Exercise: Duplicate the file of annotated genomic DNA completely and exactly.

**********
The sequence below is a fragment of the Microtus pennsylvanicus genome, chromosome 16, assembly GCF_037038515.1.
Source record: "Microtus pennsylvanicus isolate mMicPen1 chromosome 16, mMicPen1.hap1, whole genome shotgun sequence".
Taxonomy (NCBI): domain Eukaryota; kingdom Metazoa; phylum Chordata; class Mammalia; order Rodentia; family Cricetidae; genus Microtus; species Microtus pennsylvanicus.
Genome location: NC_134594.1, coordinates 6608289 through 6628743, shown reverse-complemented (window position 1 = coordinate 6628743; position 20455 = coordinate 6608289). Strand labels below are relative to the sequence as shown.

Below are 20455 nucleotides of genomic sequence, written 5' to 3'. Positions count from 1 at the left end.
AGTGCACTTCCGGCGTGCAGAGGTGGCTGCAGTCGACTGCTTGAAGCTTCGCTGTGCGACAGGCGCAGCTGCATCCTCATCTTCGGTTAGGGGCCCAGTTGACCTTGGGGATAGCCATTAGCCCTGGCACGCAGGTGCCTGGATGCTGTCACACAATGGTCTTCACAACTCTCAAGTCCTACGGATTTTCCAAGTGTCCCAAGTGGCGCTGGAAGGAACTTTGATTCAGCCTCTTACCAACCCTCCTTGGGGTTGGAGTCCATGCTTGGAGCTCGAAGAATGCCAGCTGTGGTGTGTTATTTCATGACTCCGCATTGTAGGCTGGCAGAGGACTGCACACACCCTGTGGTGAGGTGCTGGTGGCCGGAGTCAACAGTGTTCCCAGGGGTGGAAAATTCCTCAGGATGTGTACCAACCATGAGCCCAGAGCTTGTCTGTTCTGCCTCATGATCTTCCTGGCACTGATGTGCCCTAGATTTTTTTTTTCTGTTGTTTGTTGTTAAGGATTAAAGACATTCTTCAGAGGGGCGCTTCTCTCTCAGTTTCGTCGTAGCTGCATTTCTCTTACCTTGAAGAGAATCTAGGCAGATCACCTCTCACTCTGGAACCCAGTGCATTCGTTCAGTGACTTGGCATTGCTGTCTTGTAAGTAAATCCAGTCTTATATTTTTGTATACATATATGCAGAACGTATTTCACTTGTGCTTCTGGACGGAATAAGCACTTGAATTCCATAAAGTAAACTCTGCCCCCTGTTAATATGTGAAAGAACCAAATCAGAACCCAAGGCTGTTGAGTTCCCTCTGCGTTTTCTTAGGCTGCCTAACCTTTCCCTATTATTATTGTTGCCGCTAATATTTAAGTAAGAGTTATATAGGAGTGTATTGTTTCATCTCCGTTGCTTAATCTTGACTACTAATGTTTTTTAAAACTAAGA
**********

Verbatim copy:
The sequence below is a fragment of the Microtus pennsylvanicus genome, chromosome 16, assembly GCF_037038515.1.
Source record: "Microtus pennsylvanicus isolate mMicPen1 chromosome 16, mMicPen1.hap1, whole genome shotgun sequence".
Taxonomy (NCBI): domain Eukaryota; kingdom Metazoa; phylum Chordata; class Mammalia; order Rodentia; family Cricetidae; genus Microtus; species Microtus pennsylvanicus.
Genome location: NC_134594.1, coordinates 6608289 through 6628743, shown reverse-complemented (window position 1 = coordinate 6628743; position 20455 = coordinate 6608289). Strand labels below are relative to the sequence as shown.

Below are 20455 nucleotides of genomic sequence, written 5' to 3'. Positions count from 1 at the left end.
AGTGCACTTCCGGCGTGCAGAGGTGGCTGCAGTCGACTGCTTGAAGCTTCGCTGTGCGACAGGCGCAGCTGCATCCTCATCTTCGGTTAGGGGCCCAGTTGACCTTGGGGATAGCCATTAGCCCTGGCACGCAGGTGCCTGGATGCTGTCACACAATGGTCTTCACAACTCTCAAGTCCTACGGATTTTCCAAGTGTCCCAAGTGGCGCTGGAAGGAACTTTGATTCAGCCTCTTACCAACCCTCCTTGGGGTTGGAGTCCATGCTTGGAGCTCGAAGAATGCCAGCTGTGGTGTGTTATTTCATGACTCCGCATTGTAGGCTGGCAGAGGACTGCACACACCCTGTGGTGAGGTGCTGGTGGCCGGAGTCAACAGTGTTCCCAGGGGTGGAAAATTCCTCAGGATGTGTACCAACCATGAGCCCAGAGCTTGTCTGTTCTGCCTCATGATCTTCCTGGCACTGATGTGCCCTAGATTTTTTTTTTCTGTTGTTTGTTGTTAAGGATTAAAGACATTCTTCAGAGGGGCGCTTCTCTCTCAGTTTCGTCGTAGCTGCATTTCTCTTACCTTGAAGAGAATCTAGGCAGATCACCTCTCACTCTGGAACCCAGTGCATTCGTTCAGTGACTTGGCATTGCTGTCTTGTAAGTAAATCCAGTCTTATATTTTTGTATACATATATGCAGAACGTATTTCACTTGTGCTTCTGGACGGAATAAGCACTTGAATTCCATAAAGTAAACTCTGCCCCCTGTTAATATGTGAAAGAACCAAATCAGAACCCAAGGCTGTTGAGTTCCCTCTGCGTTTTCTTAGGCTGCCTAACCTTTCCCTATTATTATTGTTGCCGCTAATATTTAAGTAAGAGTTATATAGGAGTGTATTGTTTCATCTCCGTTGCTTAATCTTGACTACTAATGTTTTTTAAAACTAAGA